Cohen Seizes the DoD Challenge
By Linda D. Kozaryn
American Forces Press Service
WASHINGTON, Jan. 24, 1997 In his first interview after being confirmed as secretary of defense, William S. Cohen pledged to visit the troops in the field as often as he can.
Cohen met with American Forces Press Service, The Stars and Stripes and Army Times Publishing Co. reporters the night before being sworn in. He spoke with the Armed Forces Radio and Television Service shortly before the White House ceremony Jan. 24.
"This is my first opportunity to send a message to the troops in the field, and I wanted to let them know how pleased I am that the president has put his faith and trust in nominating me to be secretary of defense," Cohen said.
After spending his time learning the ropes at the Pentagon, Cohen said, he wants "to listen to those men and women who are on those front lines out in the Med and the Indian Ocean -- wherever they might be." He said he will try to schedule frequent visits to field sites.
Cohen also said he plans to continue the quarterly senior enlisted visits started by his predecessor. "Secretary [William] Perry believes in the maxim, 'If you take care of the troops, they'll take care of you,' and I believe that's a wise maxim that should be followed," he said.
Maintaining quality people and high readiness, and modernizing the force top Cohen's agenda as the 56-year-old from Bangor, Maine, takes the reins as the nation's 20th defense secretary. Cohen said his greatest challenge as secretary will be to take advantage of the immense talent in the military.
"The one thing I still get a spinal shiver about when I meet the men and women who serve here is the enormous intelligence, dedication and can-do spirit," he said. "Most people are unaware of how good the military really is at carrying out the missions we assign to them."
Cohen said his job is to shape the military's enormous capability and maintain the high level of readiness and morale in the face of budget cuts. It's a matter of matching resources and mission at a time when there is no identifiable menacing threat to the United States, he said.
The job calls for persuading the American people "that just because we're not in combat doesn't mean we don't have to maintain a combat capability that exceeds all that we're likely to confront," Cohen said.
While serving on first the House and later the Senate Armed Services committees during his 18 years in Congress, Cohen worked with six defense secretaries. He said he often visited troops in the field and equates those with visits with his home state constituents.
"One cannot effectively represent one's constituents by staying in Washington," Cohen said. "You have to get back to the state as often as possible to learn what's going on in their lives so you can better represent them. I feel the same thing is especially true in this position as well."
Keeping high quality people in the military, Cohen said, is his first priority. "I believe the personnel we have in the military today are the best educated, the best trained and the best equipped we've ever had in the history of this country. I want to retain the good people we have."
He said his initial focus also includes maintaining high readiness, and quality of life plays a crucial role in that effort. Providing good housing is a key component in maintaining family stability and happiness, he said.
"I've had a chance to visit a number of bases during the past 18 years, and I found some of that housing to be quite deplorable. Housing, day care, health care -- all of these are key components to quality of life. When men and women are shipped out, they want to make sure their family have adequate housing and health care."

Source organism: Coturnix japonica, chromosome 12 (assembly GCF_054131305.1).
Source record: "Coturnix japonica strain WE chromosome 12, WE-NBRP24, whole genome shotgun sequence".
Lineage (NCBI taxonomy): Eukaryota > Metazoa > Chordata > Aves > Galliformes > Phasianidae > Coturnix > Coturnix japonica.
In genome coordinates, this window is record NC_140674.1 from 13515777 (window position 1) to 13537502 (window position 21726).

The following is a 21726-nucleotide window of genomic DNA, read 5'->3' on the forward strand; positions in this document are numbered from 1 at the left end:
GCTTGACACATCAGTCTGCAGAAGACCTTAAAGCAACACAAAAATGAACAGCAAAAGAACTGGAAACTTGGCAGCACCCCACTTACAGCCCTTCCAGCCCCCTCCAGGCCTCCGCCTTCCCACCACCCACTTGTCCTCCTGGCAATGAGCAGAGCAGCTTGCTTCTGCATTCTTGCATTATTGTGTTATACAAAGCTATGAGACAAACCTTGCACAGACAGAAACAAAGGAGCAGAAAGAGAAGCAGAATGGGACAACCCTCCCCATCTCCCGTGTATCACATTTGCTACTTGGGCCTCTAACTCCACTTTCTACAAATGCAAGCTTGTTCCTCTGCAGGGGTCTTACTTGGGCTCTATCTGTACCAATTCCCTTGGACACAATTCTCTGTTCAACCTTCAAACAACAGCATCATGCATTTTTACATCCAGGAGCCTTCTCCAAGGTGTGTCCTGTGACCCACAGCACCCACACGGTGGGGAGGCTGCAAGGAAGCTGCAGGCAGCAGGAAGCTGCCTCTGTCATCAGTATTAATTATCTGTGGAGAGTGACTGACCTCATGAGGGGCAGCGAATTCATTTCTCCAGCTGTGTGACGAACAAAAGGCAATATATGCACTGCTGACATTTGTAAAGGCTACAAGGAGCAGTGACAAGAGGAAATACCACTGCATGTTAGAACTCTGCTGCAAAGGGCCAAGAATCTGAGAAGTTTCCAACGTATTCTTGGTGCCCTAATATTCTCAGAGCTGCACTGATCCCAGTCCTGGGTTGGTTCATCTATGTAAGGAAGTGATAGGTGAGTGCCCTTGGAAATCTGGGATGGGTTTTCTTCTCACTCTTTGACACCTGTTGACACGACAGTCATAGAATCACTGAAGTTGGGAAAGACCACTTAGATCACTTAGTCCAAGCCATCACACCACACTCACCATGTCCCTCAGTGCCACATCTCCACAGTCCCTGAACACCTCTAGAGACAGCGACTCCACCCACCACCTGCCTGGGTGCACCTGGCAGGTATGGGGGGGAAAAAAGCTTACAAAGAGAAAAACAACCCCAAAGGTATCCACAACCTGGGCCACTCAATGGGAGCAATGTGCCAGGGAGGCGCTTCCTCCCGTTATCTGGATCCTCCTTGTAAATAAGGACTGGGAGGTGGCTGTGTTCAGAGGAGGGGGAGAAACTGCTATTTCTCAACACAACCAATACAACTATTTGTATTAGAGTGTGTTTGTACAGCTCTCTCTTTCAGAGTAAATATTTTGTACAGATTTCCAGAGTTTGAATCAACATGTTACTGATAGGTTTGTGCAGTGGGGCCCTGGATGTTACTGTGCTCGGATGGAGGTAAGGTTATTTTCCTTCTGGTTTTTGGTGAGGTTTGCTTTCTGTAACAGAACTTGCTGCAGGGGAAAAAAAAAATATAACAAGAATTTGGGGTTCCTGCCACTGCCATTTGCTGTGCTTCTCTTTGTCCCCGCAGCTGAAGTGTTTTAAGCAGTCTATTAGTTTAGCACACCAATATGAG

Cohen said he supports Perry's policy of including an annual maximum military pay raise allowed by law in the five-year budget plan. He also said he talked with Army Gen. John M. Shalikashvili, chairman of the Joint Chiefs of Staff, regarding personnel and operational tempo rates.
"We don't want to pursue a perstempo that will ultimately be degrading our readiness capability," Cohen said. "[DoD is] now instituting a tracking system to find out which units are most called upon. We want to make sure we don't over use individuals."
Modernizing the military is Cohen's third priority. He said early press stories following his confirmation said modernizing will require sacrificing personnel or readiness. These stories are wrong, he said.
"I don't think I stated yesterday the conclusion that some have drawn -- that in order to improve modernization one has to cut back on readiness or any of the other activities we currently have."
Making decisions about end strength or force structure would be premature, Cohen said. The Quadrennial Defense Review currently under way, which will report in May, is looking at strategy, force structure, end strength, readiness and infrastructure, he said. "I'm going to defer any comment on that until I get the recommendations coming out of the QDR," he said.
But, Cohen said, DoD has deferred modernization, and if the current strategy is maintained, the department must dedicate more money and effort in the coming years. "My preference is to do it earlier than to defer it," he said. "To constantly defer it only means it's going to be that much more difficult when the time comes to come up with the money."
Can modernization be achieved without reductions? Maybe, Cohen said. The department is looking at acquisition reforms and strategies already saving money that can be used for modernization.
Streamlining systems, cutting inventory warehousing, just-in-time deliveries -- all of these strategies may save billions of dollars, Cohen said. "If that's the case, then obviously it will reduce any pressure to make changes in the other categories."